What Does Amazon's 37,000 Job Postings Say About Its Ambitions?
What do North Dakota, Boston and Iceland have in common? Not much, except they all have populations less than Amazon's total workforce. At the end of 2019, Amazon had 798,000 full- and part-time employees, which doesn't even include contractors.
With a global workforce that's large enough to make it the 18th-most populous U.S. city—between Indianapolis and coincidentally, Seattle, where it's headquartered, you would think Amazon has enough employees. Despite increasing headcount by more than 150,000 people last year, Amazon still had more than 37,000 job postings last week.
According to an Amazon spokesperson, that's the most job postings in 15 months and possibly, in the company's entire history. After surpassing a $1 trillion market capitalization for the second time ever last month, Amazon is continuing to invest in its future in the form of additional employees. Looking into the job postings provides some insight into Amazon's ambitions.
Not surprisingly, the job category in which Amazon has the most postings is in technology-related roles. The company has approximately 18,000 job postings in software development. Roles such as solutions architect, engineering, database administration, machine learning and data science are the most in-demand.
The next most popular job category, with nearly 6,000 job postings, is corporate functions. Jobs in this category include HR, finance and accounting, marketing and PR, legal and business intelligence. In a sign of Amazon's ability to leverage robotics in its distribution facilities, the company has less than 5,000 job postings for positions in fulfillment and operations management, which includes fulfillment/warehouse associate.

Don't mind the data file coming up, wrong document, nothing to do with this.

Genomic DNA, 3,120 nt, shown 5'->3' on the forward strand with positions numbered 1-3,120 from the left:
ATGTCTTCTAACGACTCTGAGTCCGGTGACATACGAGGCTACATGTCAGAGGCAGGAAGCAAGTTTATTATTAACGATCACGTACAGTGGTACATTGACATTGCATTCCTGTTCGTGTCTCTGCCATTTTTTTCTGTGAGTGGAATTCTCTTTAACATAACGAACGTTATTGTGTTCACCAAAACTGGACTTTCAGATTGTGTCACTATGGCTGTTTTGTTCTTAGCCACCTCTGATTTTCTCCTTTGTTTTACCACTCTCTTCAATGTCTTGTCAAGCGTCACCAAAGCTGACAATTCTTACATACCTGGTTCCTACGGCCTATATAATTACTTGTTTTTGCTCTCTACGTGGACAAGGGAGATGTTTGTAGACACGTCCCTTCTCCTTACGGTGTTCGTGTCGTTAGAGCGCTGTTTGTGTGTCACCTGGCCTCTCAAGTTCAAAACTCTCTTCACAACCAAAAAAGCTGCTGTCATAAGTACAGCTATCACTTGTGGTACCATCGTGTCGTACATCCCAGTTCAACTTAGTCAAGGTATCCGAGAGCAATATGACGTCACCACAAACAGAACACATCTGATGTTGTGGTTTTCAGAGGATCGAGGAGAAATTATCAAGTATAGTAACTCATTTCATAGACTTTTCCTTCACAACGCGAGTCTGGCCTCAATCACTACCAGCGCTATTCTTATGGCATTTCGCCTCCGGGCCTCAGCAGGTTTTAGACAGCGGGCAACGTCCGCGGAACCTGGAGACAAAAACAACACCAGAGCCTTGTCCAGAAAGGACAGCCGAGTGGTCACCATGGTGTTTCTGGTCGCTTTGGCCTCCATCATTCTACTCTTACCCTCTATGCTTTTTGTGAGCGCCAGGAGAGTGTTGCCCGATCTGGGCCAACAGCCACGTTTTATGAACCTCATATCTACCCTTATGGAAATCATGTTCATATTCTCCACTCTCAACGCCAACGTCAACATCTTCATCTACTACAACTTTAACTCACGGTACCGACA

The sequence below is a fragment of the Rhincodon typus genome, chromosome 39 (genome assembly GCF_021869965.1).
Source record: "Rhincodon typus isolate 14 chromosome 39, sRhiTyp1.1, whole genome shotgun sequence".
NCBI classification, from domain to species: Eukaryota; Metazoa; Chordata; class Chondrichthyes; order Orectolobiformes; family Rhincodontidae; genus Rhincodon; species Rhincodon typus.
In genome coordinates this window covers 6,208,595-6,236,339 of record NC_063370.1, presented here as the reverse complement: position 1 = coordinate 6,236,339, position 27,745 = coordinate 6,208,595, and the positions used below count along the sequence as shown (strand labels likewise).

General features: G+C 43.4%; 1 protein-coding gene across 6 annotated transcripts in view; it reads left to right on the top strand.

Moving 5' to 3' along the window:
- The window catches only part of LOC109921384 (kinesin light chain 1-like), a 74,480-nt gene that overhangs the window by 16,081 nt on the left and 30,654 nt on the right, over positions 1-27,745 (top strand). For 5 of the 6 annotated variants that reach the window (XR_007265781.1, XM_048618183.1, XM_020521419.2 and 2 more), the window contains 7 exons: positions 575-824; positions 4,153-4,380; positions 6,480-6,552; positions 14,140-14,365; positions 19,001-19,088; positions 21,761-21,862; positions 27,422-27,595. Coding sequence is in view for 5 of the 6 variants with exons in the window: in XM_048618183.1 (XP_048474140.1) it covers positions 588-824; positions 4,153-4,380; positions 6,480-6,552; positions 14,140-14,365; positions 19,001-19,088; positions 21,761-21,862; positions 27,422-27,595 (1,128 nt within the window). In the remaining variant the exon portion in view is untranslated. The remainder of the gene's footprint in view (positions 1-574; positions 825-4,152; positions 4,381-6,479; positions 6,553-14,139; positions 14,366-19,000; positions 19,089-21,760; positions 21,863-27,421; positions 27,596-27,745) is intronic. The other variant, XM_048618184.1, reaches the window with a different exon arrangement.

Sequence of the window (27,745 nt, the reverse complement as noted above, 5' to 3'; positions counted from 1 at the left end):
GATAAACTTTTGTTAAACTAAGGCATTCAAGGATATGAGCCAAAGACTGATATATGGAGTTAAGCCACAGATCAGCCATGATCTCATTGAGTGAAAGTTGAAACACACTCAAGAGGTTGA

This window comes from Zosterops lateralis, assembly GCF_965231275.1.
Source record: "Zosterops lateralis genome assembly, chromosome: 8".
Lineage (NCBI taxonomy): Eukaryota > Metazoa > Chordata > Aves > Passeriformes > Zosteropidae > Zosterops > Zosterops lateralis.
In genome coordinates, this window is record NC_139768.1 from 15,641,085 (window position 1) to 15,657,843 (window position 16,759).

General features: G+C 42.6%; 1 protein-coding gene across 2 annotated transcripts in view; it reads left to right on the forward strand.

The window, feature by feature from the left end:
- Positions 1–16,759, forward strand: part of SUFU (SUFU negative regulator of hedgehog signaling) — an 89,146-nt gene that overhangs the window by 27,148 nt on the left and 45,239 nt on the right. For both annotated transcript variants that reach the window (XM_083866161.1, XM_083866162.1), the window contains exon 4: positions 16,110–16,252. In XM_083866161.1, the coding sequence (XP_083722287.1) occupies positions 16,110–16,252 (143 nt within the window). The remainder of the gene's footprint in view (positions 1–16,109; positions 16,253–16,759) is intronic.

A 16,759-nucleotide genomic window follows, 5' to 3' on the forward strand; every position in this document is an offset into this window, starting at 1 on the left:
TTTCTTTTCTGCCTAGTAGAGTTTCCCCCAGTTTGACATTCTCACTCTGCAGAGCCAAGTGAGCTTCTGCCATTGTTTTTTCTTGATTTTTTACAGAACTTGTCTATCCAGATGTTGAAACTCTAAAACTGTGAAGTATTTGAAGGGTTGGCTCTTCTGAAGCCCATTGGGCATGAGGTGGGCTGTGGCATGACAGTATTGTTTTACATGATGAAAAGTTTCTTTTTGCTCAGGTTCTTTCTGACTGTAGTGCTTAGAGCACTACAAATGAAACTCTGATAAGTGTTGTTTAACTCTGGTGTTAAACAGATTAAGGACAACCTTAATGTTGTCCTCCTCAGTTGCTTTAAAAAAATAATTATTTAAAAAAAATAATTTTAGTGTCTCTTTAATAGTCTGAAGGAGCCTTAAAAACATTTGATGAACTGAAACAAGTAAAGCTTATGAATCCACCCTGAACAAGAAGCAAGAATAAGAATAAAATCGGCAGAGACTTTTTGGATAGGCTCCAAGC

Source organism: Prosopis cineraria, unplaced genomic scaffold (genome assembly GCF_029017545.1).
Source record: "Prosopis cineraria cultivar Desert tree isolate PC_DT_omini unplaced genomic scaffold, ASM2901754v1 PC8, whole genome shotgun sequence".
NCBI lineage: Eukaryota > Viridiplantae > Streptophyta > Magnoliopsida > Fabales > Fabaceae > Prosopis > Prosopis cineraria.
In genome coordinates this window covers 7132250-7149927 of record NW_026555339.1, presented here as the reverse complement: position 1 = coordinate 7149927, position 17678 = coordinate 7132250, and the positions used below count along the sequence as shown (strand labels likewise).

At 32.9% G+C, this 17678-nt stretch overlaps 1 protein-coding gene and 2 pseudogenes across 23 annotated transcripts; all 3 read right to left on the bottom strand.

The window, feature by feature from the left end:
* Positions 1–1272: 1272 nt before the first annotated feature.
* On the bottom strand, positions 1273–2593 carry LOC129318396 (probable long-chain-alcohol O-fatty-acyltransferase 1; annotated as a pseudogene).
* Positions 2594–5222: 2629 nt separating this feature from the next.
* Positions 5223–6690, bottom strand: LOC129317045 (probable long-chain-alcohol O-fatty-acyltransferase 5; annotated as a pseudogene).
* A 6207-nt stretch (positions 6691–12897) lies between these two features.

Looking at job postings by business category provides an even better insight into the company's priorities. Not surprisingly, Amazon Web Services (AWS) has more than 13,000 job postings, which represents more than 35% of the total job postings. AWS accounted for 12.5% of Amazon's total revenues and 63% of operating income in its most recent full year. Job postings relating to Amazon's voice assistant, Alexa, account for more than 3,500 openings. Interestingly, Amazon, which initially was a marketplace for books when it went into business back in 1994, has 114 job postings for Amazon books.
In terms of location, Amazon doesn't appear to have any intention to turn its back on its hometown of Seattle. The company has more than 50,000 job postings in the city, making it the location with the most job postings by far. Amazon, which has recently received criticism in India, has the second-most job postings in Bangalore, India, with more than 1,400 jobs posted. Vancouver, B.C. and London, England follow Bangalore with nearly 1,000 job postings in each city.
Amazon, which has long struggled to gain traction in China, the world's second-largest economy, has only 590 job postings in the country. Amazon discontinued its e-commerce operations in China in 2009. The world's most populous country accounts for such a small percentage of Amazon's overall sales that they don't even break them out in their financial statements.
Looking at Amazon's job postings is a great way to get an idea of where the company is focusing its resources. Despite Amazon's employee count growing exponentially, it still has a long way to go to catch up to its rival, Walmart, which is the largest U.S.-based private employer worldwide with more than 2 million employees.
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